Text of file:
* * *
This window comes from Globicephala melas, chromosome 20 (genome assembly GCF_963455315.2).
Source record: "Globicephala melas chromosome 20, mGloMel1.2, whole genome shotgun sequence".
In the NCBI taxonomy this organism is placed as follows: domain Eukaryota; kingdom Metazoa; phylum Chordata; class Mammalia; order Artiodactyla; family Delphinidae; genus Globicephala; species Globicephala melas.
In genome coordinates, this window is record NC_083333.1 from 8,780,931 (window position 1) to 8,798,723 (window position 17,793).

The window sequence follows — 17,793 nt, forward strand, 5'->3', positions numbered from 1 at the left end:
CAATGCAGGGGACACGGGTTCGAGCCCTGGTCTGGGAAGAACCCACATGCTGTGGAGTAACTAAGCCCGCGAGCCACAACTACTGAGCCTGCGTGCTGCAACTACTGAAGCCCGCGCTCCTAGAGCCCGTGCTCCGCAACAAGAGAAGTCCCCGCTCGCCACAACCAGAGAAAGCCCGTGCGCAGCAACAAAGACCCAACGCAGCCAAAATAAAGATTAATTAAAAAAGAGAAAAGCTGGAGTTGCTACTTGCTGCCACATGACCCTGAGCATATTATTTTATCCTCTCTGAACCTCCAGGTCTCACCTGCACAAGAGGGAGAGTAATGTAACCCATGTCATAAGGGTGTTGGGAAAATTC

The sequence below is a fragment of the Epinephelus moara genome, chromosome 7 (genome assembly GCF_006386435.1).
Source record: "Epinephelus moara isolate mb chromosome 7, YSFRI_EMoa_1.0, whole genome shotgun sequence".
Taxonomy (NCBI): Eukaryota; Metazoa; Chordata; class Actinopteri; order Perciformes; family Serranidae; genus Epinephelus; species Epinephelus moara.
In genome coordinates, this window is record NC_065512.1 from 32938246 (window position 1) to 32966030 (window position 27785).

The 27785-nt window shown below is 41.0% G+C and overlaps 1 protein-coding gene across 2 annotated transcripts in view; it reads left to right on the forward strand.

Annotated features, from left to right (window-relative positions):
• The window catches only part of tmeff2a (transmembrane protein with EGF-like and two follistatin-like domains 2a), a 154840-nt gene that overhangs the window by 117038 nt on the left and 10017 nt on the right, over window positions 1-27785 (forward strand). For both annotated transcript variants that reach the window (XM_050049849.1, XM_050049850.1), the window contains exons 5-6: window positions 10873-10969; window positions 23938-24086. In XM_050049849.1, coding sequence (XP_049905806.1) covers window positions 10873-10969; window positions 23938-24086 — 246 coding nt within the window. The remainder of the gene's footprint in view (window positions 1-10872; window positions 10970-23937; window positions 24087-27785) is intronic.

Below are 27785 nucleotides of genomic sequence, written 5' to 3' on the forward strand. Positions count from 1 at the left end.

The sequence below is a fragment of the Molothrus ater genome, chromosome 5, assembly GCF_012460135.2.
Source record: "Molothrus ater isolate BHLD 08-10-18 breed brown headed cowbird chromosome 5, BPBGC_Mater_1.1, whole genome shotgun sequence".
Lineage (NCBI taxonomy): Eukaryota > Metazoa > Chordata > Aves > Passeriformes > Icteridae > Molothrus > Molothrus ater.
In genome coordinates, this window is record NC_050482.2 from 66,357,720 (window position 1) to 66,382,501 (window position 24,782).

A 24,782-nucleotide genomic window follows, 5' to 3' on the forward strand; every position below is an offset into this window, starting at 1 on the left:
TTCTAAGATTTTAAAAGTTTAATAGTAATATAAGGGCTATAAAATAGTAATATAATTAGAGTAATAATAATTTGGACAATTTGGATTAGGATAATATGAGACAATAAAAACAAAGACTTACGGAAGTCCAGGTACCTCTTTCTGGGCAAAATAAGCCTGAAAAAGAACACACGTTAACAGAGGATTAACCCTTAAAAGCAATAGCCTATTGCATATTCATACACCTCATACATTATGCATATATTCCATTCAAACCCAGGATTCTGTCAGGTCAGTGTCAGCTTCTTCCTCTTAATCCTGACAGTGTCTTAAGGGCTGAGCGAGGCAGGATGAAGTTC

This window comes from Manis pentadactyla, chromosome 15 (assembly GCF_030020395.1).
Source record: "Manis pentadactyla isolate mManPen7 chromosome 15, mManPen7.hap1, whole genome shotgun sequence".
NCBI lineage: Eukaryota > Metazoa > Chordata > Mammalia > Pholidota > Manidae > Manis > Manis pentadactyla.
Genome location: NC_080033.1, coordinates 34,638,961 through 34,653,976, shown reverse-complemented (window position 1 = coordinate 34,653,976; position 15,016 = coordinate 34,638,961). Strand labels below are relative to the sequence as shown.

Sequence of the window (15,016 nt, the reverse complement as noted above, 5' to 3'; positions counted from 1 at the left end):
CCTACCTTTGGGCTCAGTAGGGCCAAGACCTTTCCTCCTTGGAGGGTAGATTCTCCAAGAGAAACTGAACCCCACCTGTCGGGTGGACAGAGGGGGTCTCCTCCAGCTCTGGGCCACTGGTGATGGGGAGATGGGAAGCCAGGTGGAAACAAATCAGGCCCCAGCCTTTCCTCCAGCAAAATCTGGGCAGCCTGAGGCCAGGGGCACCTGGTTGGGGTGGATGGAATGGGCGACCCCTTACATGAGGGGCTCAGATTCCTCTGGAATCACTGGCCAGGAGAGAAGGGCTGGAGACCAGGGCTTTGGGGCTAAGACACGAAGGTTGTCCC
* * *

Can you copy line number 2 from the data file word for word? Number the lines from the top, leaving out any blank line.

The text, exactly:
Source record: "Globicephala melas chromosome 20, mGloMel1.2, whole genome shotgun sequence".